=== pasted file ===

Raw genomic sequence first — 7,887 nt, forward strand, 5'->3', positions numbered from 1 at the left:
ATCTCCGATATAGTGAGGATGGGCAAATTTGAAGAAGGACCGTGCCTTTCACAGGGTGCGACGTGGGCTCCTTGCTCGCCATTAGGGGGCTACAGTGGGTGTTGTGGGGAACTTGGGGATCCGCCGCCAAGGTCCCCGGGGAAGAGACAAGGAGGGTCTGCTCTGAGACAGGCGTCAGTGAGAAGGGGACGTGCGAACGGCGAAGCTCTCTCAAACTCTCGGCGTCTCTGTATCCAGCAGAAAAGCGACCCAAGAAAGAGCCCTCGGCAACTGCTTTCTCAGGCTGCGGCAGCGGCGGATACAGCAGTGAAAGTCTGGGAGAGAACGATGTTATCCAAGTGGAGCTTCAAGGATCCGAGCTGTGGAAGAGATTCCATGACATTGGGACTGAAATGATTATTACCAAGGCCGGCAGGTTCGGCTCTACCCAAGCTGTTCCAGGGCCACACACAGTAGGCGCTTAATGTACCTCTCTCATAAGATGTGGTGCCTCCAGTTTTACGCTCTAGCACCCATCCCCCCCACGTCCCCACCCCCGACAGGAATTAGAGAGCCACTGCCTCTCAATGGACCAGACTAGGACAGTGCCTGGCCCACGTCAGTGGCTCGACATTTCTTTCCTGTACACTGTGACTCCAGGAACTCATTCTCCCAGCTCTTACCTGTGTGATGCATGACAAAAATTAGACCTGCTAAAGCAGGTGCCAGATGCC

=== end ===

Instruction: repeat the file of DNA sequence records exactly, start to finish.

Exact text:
Raw genomic sequence first — 7,887 nt, forward strand, 5'->3', positions numbered from 1 at the left:
ATCTCCGATATAGTGAGGATGGGCAAATTTGAAGAAGGACCGTGCCTTTCACAGGGTGCGACGTGGGCTCCTTGCTCGCCATTAGGGGGCTACAGTGGGTGTTGTGGGGAACTTGGGGATCCGCCGCCAAGGTCCCCGGGGAAGAGACAAGGAGGGTCTGCTCTGAGACAGGCGTCAGTGAGAAGGGGACGTGCGAACGGCGAAGCTCTCTCAAACTCTCGGCGTCTCTGTATCCAGCAGAAAAGCGACCCAAGAAAGAGCCCTCGGCAACTGCTTTCTCAGGCTGCGGCAGCGGCGGATACAGCAGTGAAAGTCTGGGAGAGAACGATGTTATCCAAGTGGAGCTTCAAGGATCCGAGCTGTGGAAGAGATTCCATGACATTGGGACTGAAATGATTATTACCAAGGCCGGCAGGTTCGGCTCTACCCAAGCTGTTCCAGGGCCACACACAGTAGGCGCTTAATGTACCTCTCTCATAAGATGTGGTGCCTCCAGTTTTACGCTCTAGCACCCATCCCCCCCACGTCCCCACCCCCGACAGGAATTAGAGAGCCACTGCCTCTCAATGGACCAGACTAGGACAGTGCCTGGCCCACGTCAGTGGCTCGACATTTCTTTCCTGTACACTGTGACTCCAGGAACTCATTCTCCCAGCTCTTACCTGTGTGATGCATGACAAAAATTAGACCTGCTAAAGCAGGTGCCAGATGCC